Mr. Cardwell was a very positive influence on my life.  I attended all four years of high school in Prairie City and will always remember the many times we were bussed over the Dixie Pass.

Growing up in a small town like this, one enjoys many freedoms that I suppose other kids in larger towns would never know.  My folks never worried when I took off fishing most of the day.  I always brought home a mess of trout, albeit small ones.  From many borrowed and old forgotten bikes, I was always able to make my transportation.  The hardest part about putting together a bike was getting the tires, tubes, and the gooseneck bolt for the handle bars.  My folks didn't have any extra money for such stuff, and I had to hunt around for what I could find. 

Another nice memory of my time at Bates was to hunt.  You only had to step across the back lawn fence and you were likely to see deer.  Maybe a little out of season, but success was a little better then.

I played sports in high school and remember riding the athletic bus from Prairie City to Bates.  The bus driver, who was usually just another student that live in Prairie City, was eager to get back home and would just drop us all off at Bates and I had to walk the mile to my house.  It was not too bad in fall and spring, but ohhhh ... those cold winter months.  It was damn cold at times, but I was not about to give up basketball.  I graduated from Prairie City High in 1961.
Since we always had horses at the ranch, we would often ride down into Bates to pickup the mail or get a few groceries at Leishman's grocery store.  Back then we could just sign our name to a running ledger for groceries needed and then once a month on payday, pay off the tab we had run up.  I had a job for a short time delivering newspapers around Bates.  I would always pickup my papers in the back of Leishman's store and then make the rounds, probably about 30 or 40 customers.  Well, the boxes of candy bars were also kept in the this back room.  I was tempted, and one day when no one was about, I took a box of 24 Hershey bars with nuts and stuck them in my newspaper bag.  I had to finished them off before I got home.  I was one sick puppy by the time I got home.  It was a lesson learned the hard way.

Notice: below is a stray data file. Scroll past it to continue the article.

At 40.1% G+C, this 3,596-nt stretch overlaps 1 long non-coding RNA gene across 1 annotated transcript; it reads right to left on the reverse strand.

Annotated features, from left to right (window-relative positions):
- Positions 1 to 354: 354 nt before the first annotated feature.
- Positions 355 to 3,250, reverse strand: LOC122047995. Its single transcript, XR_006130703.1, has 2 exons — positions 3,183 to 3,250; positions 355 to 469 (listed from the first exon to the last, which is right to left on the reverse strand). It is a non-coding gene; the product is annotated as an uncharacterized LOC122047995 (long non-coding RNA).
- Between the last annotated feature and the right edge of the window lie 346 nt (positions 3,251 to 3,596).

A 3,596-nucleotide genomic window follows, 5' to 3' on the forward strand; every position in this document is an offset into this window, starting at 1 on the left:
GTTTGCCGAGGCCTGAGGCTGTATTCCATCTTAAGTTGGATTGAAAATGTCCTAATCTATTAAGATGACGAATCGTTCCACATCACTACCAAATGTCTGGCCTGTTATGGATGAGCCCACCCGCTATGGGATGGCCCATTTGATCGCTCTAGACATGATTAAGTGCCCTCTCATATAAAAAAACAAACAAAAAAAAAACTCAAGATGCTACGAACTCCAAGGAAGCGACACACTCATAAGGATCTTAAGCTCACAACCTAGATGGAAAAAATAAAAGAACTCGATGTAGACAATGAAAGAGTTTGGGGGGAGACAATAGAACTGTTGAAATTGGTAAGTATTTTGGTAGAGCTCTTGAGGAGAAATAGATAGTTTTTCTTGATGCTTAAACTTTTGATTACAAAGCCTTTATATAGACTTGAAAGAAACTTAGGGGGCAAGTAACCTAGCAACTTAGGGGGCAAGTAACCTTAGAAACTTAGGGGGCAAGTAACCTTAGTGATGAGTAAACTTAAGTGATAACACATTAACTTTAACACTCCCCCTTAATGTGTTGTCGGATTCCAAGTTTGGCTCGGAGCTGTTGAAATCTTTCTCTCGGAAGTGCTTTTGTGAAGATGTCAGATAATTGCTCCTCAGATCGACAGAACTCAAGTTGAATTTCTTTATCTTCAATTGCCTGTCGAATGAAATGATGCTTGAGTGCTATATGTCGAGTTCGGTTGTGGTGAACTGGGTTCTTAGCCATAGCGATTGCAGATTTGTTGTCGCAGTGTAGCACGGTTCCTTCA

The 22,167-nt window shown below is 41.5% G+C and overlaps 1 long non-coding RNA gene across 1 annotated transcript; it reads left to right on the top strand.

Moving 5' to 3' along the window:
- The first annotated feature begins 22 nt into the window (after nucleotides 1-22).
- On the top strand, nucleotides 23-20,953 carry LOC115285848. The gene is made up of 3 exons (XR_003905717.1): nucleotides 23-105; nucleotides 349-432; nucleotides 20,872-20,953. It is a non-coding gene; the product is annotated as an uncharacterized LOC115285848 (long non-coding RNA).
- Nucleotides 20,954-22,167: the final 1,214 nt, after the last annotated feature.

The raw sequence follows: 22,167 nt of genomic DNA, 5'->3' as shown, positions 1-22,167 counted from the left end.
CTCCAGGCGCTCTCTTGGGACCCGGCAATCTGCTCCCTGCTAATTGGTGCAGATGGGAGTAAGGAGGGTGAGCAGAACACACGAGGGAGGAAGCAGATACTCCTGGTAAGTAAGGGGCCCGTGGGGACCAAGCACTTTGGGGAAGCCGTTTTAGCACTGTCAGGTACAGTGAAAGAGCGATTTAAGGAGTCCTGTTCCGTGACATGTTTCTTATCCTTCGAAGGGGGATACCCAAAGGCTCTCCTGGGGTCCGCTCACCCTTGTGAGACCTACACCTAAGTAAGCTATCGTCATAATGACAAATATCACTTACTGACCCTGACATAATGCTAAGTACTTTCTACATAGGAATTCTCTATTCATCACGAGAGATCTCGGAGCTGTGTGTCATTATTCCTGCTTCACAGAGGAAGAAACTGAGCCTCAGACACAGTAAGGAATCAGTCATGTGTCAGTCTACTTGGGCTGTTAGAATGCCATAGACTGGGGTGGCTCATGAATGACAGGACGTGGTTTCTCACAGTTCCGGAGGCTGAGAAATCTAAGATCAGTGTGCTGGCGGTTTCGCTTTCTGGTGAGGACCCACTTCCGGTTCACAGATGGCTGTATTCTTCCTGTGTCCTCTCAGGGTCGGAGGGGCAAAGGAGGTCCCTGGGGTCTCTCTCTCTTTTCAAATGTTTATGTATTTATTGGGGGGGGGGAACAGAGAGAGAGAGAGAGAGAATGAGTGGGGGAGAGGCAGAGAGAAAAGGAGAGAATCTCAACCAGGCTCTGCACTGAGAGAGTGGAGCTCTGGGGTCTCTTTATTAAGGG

I am glad that I had the opportunity to grow up in a small town like this.  There were many things we missed that we didn't even know we were missing, but we had a life style that was envied by many.  I know I sure look back at all of the small towns that we lived in, and wouldn't trade those experiences for anything.  We made our own fun back then.  I am thinking of so many other stories and exciting times that I could tell about.  Maybe later in another e-mail.
Duane Flower
4355 Mustang Dr
Boise, Idaho 83709


Mick L. Watterson:  06-06-07:  I just read your post, Leonard.  Excellent!  Sure brought back some memories' the 25 cent haircut at Art & Louise's row house.  I remember the sparsely furnished house, the school clock that continually ticked in the kitchen, and the sour dough crock that sat next to the sink on the kitchen counter.  Moreover, and for some odd reason, I remember the smell of sauerkraut and Louise sweeping the floor with an old bristle broom.  Lastly, I certainly remember Art's brown suspenders.  Art was into suspenders long before Larry King.


Leonard Cardwell: 05-22-07:  Email:


As I begin to write a few chapters in this continuing Book of Bates/Austin, I would be remiss if I didn't pay tribute to my father, Art Cardwell.  I am proud to say that I feel no one was more respected in our years there than "Mr. Cardwell."   

Dad and my mother, Louise, first came to the area in September 1925, from Long Creek.  Dad had been asked to become the principal at the school as no one could keep order.  He taught 6th, 7th and 8th grades.   His biggest challenge, as he told me, was that some of the 8th grade boys were big enough to whip the teacher.  He told me it didn't take long to be challenged and "The War" was on.  It was short lived as he was a bull of a man and could out run and catch them with his strap as needed. 

Things settled down; however, for some reason, something happened and he quit the school in 1935 (mid-year) and moved back to Long Creek.  He taught school in Fox, Oregon, halfway through 1935 and then through 1936.  In 1937 he moved back to Austin.